A summary of Blake’s classic poem by Dr Oliver Tearle
‘The Lamb’ is one of William Blake’s ‘Songs of Innocence’, and was published in the volume bearing that title in 1789; the equivalent or complementary poem in the later Songs of Experience (1794) is ‘The Tyger’.
Little Lamb who made thee
Dost thou know who made thee
Gave thee life & bid thee feed.
By the stream & o’er the mead;
Gave thee clothing of delight,
Softest clothing wooly bright;
Gave thee such a tender voice,
Making all the vales rejoice!
Little Lamb who made thee?
Dost thou know who made thee?
Little Lamb I’ll tell thee,
Little Lamb I’ll tell thee!
He is called by thy name,
For he calls himself a Lamb:
He is meek & he is mild,
He became a little child:
I a child & thou a lamb,
We are called by his name.
Little Lamb God bless thee.
Little Lamb God bless thee.
It’s almost like a riddle, crossed with a nursery rhyme, crossed with a religious catechism. The poem has a simplicity to it, with its rhyming couplets and tetrameter rhythm. ‘The Lamb’ can be read and enjoyed by children: few words are likely to be unfamiliar, with only a couple (‘meads’ for meadows, ‘vales’ for valleys) being of a more ‘poetical’ stripe. ‘The Lamb’ reads like one of William Blake’s most accessible and straightforward poems, but closer analysis reveals hidden meanings and symbolism. The solution to this riddle is: ‘The Lamb made the lamb.’ Christ, known as the ‘Lamb of God’, created all living creatures, including the little lamb – for Christ is not only the son of God but God the Creator.
As he reveals in the poem’s second stanza, the speaker of ‘The Lamb’ is a child, in keeping with the childlike innocence found in much of Blake’s Songs of Innocence. This young speaker addresses the lamb, asking if it knows who made it, who gave it life and its woolly coat, and its pleasing bleating ‘voice’ that seems to make the surrounding valleys a happier place.
In summary, the lamb doesn’t answer. Of course it doesn’t. But the speaker answers his own question: ‘I know who made you.’ It was the Lord God, Jesus Christ, who also – funnily enough – calls himself by the name of ‘Lamb’, i.e. Agnus Dei or ‘Lamb of God’. At several points in the New Testament, Jesus is called a lamb: in John 1:29, John the Baptist, upon seeing Jesus, proclaims, ‘Behold the Lamb of God who takes away the sin of the world.’ The Jesus-as-lamb metaphor returns in Revelation, the final book of the New Testament.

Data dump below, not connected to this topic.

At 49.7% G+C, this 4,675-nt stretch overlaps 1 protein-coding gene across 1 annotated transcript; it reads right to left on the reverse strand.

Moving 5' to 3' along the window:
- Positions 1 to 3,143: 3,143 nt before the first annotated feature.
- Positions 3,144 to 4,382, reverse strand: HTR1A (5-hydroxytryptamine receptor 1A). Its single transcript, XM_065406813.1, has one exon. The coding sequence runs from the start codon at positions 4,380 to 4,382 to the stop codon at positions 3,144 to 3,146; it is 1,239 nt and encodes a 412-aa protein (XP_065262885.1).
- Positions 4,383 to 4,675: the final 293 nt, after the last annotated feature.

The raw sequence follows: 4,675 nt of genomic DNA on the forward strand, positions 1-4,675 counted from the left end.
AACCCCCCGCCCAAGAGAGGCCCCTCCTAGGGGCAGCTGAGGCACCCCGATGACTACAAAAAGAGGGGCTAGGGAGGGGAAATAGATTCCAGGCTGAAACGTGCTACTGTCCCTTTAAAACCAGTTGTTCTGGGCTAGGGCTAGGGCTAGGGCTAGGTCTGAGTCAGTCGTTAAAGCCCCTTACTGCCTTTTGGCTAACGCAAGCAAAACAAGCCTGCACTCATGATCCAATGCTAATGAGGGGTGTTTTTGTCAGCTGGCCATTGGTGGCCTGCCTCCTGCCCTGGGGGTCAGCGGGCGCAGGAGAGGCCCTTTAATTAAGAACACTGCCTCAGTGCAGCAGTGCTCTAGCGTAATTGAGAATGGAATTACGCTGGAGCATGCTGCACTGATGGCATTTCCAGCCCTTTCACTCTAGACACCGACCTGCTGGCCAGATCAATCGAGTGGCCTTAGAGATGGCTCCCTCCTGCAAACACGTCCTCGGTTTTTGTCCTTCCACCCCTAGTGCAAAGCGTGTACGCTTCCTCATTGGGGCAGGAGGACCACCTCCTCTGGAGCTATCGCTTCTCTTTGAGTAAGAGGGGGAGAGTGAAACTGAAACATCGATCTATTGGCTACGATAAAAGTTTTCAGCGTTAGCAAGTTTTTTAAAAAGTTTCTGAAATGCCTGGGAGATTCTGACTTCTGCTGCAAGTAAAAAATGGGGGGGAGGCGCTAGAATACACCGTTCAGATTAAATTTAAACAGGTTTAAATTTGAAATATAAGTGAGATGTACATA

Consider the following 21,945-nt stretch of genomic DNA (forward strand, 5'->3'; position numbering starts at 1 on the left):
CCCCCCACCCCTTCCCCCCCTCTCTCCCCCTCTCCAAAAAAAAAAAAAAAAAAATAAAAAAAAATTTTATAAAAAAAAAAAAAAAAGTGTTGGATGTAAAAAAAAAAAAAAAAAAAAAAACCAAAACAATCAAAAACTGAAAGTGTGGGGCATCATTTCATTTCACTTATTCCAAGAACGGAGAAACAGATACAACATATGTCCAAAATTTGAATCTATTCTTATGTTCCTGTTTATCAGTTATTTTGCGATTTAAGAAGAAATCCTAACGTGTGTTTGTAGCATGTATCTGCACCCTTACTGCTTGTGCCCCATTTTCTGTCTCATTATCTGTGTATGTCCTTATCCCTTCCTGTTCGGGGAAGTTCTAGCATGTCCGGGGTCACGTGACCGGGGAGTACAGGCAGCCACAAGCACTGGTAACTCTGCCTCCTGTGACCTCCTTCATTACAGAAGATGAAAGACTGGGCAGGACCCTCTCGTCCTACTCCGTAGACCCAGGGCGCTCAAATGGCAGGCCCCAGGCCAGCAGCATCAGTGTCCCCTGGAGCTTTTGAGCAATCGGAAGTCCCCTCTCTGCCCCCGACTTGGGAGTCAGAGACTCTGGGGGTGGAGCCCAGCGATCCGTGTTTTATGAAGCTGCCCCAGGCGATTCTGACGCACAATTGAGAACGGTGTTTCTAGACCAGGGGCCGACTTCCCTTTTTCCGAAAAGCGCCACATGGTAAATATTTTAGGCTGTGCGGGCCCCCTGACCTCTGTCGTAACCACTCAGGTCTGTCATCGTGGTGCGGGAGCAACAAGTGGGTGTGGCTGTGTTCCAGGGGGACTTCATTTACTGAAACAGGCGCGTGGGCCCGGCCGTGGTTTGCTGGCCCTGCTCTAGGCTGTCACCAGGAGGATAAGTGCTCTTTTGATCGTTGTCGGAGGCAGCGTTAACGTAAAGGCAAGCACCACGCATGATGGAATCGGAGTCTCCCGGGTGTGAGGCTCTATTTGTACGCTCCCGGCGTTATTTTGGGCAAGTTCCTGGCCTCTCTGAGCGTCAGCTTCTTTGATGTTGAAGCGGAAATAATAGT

Jesus is associated with the lamb for several reasons: because Jesus’ sacrifice echoed the Jewish concept of the ‘scapegoat’, because of the use of lambs in animal sacrifices, and because of the image of ‘gentle Jesus, meek and mild’ which the New Testament goes some way towards promoting (to counter the smiting and vengeful God, Yahweh, from the Old Testament). This Christian symbolism is integral to a full analysis and understanding of ‘The Lamb’.
But if both the literal lamb addressed in the poem and the ‘Lamb of God’ that is Jesus Christ are associated with each other in the poem, then the poem’s speaker – in being a child – is linked to both: a child is a young person just as a lamb is a young sheep. They are also connected by their innocence. But the word ‘meek’ in the second stanza recalls Jesus’ words from the Sermon on the Mount: ‘Blessed are the meek: for they shall inherit the Earth’ (Matthew 5:5). The child is exactly the sort of ‘meek’ Christian who might be viewed as an inheritor of the Earth. Speaker, lamb, and Christ are all linked by their innocence – making ‘The Lamb’, among all of Blake’s Songs of Innocence, one of the most innocent of all.
If you’re looking for a good edition of Blake’s work, we recommend the Oxford Selected Poetry (Oxford World’s Classics). For more classic Romantic poetry, see our discussion of Blake’s ‘The Clod and the Pebble’ and our analysis of the Coleridge poem ‘Kubla Khan’.
The author of this article, Dr Oliver Tearle, is a literary critic and lecturer in English at Loughborough University. He is the author of, among others, The Secret Library: A Book-Lovers’ Journey Through Curiosities of History and The Great War, The Waste Land and the Modernist Long Poem.
Image: William Blake’s plate of ‘The Lamb’ (1789) via Wikimedia Commons.